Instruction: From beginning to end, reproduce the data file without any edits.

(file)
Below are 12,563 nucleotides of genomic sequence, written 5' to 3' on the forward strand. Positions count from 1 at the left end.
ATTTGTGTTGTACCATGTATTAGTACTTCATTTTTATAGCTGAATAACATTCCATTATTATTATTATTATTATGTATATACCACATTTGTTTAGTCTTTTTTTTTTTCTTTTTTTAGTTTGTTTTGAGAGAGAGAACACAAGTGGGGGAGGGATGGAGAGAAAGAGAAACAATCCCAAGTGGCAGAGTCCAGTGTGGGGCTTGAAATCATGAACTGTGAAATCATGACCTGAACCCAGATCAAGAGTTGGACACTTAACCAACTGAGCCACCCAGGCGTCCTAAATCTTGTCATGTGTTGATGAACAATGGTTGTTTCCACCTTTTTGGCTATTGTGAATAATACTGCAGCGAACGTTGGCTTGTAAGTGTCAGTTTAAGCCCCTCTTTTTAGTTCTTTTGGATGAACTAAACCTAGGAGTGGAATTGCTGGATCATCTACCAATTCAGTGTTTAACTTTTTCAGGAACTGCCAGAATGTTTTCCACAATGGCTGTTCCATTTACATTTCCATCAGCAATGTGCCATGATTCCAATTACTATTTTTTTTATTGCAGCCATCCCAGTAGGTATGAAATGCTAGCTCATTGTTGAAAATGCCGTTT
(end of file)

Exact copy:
Below are 12,563 nucleotides of genomic sequence, written 5' to 3' on the forward strand. Positions count from 1 at the left end.
ATTTGTGTTGTACCATGTATTAGTACTTCATTTTTATAGCTGAATAACATTCCATTATTATTATTATTATTATGTATATACCACATTTGTTTAGTCTTTTTTTTTTTCTTTTTTTAGTTTGTTTTGAGAGAGAGAACACAAGTGGGGGAGGGATGGAGAGAAAGAGAAACAATCCCAAGTGGCAGAGTCCAGTGTGGGGCTTGAAATCATGAACTGTGAAATCATGACCTGAACCCAGATCAAGAGTTGGACACTTAACCAACTGAGCCACCCAGGCGTCCTAAATCTTGTCATGTGTTGATGAACAATGGTTGTTTCCACCTTTTTGGCTATTGTGAATAATACTGCAGCGAACGTTGGCTTGTAAGTGTCAGTTTAAGCCCCTCTTTTTAGTTCTTTTGGATGAACTAAACCTAGGAGTGGAATTGCTGGATCATCTACCAATTCAGTGTTTAACTTTTTCAGGAACTGCCAGAATGTTTTCCACAATGGCTGTTCCATTTACATTTCCATCAGCAATGTGCCATGATTCCAATTACTATTTTTTTTATTGCAGCCATCCCAGTAGGTATGAAATGCTAGCTCATTGTTGAAAATGCCGTTT